Avantika is too busy or tired to notice when Shivudu lovingly doodles decorative designs on her arm and hands. And she’s not amused when he finally makes an appearance and says to her, “You ladki, I ladka. Chalo, let’s pyar”. But the S&M foreplay that follows makes her change her mind. She, in love and hurting, has to handover her assignment to Shivudu.
Mahishmati’s king Bhallala Deva is also strong of arm, but not morals. Egged on by his father (Nasser) and protected by his loyal senapati Kattappa (Sathyaraj), he fights bulls, erects his statues and is happy to keep torturing Devasena and commoners. He harbours a grudge and a secret…
Shivudu arrives and the moment a commoner lays eyes on him, the kingdom resounds with chants of “Bahubali, Bahubali…”
Though Shivudu is there only to free Devasena, when the past reveals itself, he has to stay on and listen…
There once lived, in Mahishmati, fair and fierce Sivagami (Ramya), who brought up two yuvrajs who had to prove their worth if they wanted to be king.
The kingdom had enemies and was attacked by rakshas led by Kalakeya (Prabhakar). He and his men, of whom there are many, are what racist Bollywood imagines African tribals to be like, and Kalakeya and his men speak like they did in The Gods Must be Crazy, with a cute clucking that’s interesting.
This battle scene is where Rajamouli’s film rises to claim epic status. He presents an impressive spectacle of war with some nice, dramatic moments. But there’s too much slashing about, and it goes on and on, at times feeling like a long bout of Fruit Ninja — slash, slit, slash, slit… It could, should have been tighter, faster.
When it finally ends, the last scene is intriguing enough for us to look forward toBahubali — The Conclusion. Especially because it promises more of Sathyaraj’s Kattappa.
Bahubali starts off as a tacky, low-budget, DD-esque film. Even the initial CGI and brushed-out-wire flying stunts are crude and untidy. But, as it moves forward, the story twisting and revealing one character after another, with secrets, mistakes and mystery, it all begins to come together.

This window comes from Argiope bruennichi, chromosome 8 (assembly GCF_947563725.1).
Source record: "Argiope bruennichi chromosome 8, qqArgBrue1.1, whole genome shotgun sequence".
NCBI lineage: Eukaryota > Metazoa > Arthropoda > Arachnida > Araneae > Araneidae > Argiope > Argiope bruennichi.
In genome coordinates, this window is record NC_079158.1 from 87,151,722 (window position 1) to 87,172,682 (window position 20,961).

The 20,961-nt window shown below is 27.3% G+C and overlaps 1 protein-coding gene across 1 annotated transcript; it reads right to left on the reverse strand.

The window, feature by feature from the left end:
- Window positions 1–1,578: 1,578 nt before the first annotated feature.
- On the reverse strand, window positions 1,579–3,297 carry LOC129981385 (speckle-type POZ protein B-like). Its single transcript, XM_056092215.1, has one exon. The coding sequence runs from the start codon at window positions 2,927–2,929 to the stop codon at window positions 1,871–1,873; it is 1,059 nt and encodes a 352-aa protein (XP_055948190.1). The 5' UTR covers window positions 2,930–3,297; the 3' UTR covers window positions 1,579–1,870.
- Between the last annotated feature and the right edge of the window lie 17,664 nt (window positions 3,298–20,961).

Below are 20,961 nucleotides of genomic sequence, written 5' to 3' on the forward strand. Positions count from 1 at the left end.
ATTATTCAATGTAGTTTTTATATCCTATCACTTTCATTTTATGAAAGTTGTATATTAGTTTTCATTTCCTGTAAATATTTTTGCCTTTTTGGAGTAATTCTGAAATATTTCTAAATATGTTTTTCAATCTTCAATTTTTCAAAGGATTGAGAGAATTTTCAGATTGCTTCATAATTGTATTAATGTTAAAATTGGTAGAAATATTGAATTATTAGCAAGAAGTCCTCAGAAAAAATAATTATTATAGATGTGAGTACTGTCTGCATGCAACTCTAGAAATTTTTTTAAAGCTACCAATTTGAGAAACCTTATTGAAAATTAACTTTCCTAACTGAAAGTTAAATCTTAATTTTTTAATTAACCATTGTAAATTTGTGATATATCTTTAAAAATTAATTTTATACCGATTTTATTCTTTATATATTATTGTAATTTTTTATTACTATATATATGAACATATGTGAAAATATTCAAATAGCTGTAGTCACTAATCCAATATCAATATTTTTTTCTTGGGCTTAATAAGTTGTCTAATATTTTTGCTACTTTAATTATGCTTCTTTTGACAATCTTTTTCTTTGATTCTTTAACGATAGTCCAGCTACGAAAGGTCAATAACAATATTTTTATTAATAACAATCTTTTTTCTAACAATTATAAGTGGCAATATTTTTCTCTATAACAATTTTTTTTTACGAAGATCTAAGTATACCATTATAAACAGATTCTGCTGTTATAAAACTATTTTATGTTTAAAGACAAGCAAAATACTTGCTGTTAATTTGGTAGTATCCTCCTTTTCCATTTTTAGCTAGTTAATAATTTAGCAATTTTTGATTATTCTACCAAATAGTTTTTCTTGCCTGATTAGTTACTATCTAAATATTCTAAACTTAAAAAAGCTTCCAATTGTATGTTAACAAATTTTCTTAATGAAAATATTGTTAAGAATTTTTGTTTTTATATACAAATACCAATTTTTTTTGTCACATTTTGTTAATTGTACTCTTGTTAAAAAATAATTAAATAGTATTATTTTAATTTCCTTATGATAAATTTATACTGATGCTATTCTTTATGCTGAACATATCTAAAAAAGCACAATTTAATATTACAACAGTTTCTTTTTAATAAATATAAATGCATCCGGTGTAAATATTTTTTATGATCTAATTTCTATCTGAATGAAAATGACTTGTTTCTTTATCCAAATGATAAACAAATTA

Rajamouli has reserved all the grander and grandstanding for later, after interval. That’s when the film stands up and begins to strut like an epic. The battle scenes are monumental in scale and accomplished in detail, but lack urgency and tension. Prabhas has some fun scenes, like when he literally slaps a sharp sword, and the fighting is rather convincing. But the acting, especially of Prabhas and Rana Daggubati, is very action-man like — grimace, clench, flex… But then, what are burly men to do when they have to slit, slash, slit, slash… Here’s hoping that part two will have the emotional drama that was missing here.
Tamannaah is impressive in the fight scenes, though in the striptease I was yawning.
Ramya Krishnan as the Mother Goddess and Prabhakar the senapati were the only two layered and interesting characters and they both dominate the screen, making their characters grow in size and stature.
If you watch the Hindi version, which is dubbed, you’ll be a tad irritated. In close-up, the lips lie.